• Taxonomy-alignment: All the funds raised by EU Green Bonds should be allocated to projects that are aligned with the EU Taxonomy Regulation, provided that the sectors concerned are already covered by it. For those sectors not yet covered by the EU Taxonomy Regulation and for certain very specific activities, there will be a flexibility pocket of 15% . The fact that the projects must be aligned with the EU Taxonomy Regulation, rather than being aligned with the issuer’s own green bond framework on the basis of the ICMA Green Bond Principles, raises concerns, given the current lack of a comprehensive solution to issues with the Taxonomy Regulation. Also, the level of detail and specificity in the proposed Taxonomy Regulation will reduce the eligibility of green projects that would otherwise be capable of being financed through green bonds. This will be an impediment to growth and development of the green bond market;
  • Transparency: Full transparency is required on how the bond proceeds are allocated through detailed reporting requirements, rather than flexibility in the scope, methodology and granularity of reporting as under the ICMA GBP. The EU GBS also includes voluntary disclosure requirements for other environmentally sustainable bonds and sustainability-linked bonds issued in the EU
  • External review: All European green bonds must be checked by an external reviewer to ensure compliance with the Regulation and taxonomy alignment of the funded projects. This is no longer a recommendation as under the ICMA GBP, but rather a requirement; and
  • Supervision by the European Securities Markets Authority (ESMA) of reviewers: External reviewers providing services to issuers of European green bonds must be registered with and supervised by the ESMA. This will ensure the quality of their services and the reliability of their reviews to protect investors and ensure market integrity. This is a departure from the ICMA GBP, which recommend external review pre- and post-issuance by third parties.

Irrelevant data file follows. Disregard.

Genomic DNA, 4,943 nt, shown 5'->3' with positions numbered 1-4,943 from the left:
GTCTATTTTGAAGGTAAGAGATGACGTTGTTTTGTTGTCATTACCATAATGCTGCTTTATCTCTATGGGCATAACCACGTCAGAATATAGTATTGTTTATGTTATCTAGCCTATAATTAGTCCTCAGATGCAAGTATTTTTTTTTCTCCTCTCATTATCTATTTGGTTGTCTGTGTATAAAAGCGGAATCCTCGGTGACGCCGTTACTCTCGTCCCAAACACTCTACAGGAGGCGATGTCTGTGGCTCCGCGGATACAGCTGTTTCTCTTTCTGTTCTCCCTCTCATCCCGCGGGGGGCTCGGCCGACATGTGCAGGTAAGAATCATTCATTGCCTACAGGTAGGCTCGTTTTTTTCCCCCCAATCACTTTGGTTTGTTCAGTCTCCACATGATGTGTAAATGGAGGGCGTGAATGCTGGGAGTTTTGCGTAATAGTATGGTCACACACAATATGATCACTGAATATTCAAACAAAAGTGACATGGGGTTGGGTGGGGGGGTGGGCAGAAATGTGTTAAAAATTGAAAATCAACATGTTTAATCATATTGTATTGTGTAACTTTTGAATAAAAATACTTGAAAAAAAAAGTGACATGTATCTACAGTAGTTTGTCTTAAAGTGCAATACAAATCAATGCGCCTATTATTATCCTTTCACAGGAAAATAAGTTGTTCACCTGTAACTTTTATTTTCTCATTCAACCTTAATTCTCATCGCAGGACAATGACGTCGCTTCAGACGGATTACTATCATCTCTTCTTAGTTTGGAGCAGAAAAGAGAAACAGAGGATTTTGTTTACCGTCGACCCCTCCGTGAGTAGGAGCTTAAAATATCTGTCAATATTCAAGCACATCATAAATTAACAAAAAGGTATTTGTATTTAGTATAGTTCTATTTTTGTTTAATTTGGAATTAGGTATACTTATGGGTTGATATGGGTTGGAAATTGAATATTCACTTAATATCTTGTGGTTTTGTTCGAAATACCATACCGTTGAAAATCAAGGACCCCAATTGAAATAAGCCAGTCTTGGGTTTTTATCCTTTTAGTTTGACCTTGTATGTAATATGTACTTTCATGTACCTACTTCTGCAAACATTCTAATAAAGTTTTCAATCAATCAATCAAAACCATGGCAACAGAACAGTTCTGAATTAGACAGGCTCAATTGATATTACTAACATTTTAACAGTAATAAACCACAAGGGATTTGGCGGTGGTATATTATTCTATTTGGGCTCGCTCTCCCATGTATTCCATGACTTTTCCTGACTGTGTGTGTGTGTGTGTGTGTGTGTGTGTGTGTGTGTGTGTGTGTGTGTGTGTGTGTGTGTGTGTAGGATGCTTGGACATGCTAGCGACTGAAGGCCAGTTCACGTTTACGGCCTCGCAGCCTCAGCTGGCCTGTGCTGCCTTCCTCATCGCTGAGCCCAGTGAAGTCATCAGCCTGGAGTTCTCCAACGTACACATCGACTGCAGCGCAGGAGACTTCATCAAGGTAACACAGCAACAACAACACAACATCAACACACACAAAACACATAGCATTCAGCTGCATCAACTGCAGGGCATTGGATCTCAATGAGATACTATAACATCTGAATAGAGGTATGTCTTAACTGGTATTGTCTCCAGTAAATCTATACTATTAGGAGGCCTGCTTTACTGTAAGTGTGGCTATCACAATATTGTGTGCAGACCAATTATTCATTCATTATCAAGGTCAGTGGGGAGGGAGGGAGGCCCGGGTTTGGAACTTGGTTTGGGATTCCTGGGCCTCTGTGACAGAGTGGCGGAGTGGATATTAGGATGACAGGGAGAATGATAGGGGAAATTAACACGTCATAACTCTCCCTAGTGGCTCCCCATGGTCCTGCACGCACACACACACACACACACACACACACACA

In short, a green bond can receive the EU Green Bond label if it meets the criteria of the EU GBS, which strongly relies on the Taxonomy Regulation. Discussions between the EU’s legislative bodies about the EU GBS centred on it being a voluntary standard, co-existing with the ICMA GBP and other international sustainable finance initiatives, or a mandatory standard. If it were a mandatory standard, any green bond issued in the EU would need to comply with the strict EU GBS criteria, including alignment with the Taxonomy Regulation, which could be an obstacle to development of the green bond market in the EU.

Next steps

The recent compromise between the European Parliament and the European Council is provisional and it still needs to be confirmed and adopted by the European Council and the European Parliament before it is final and effective. The final text (once adopted) will start to apply 12 months after its entry into force.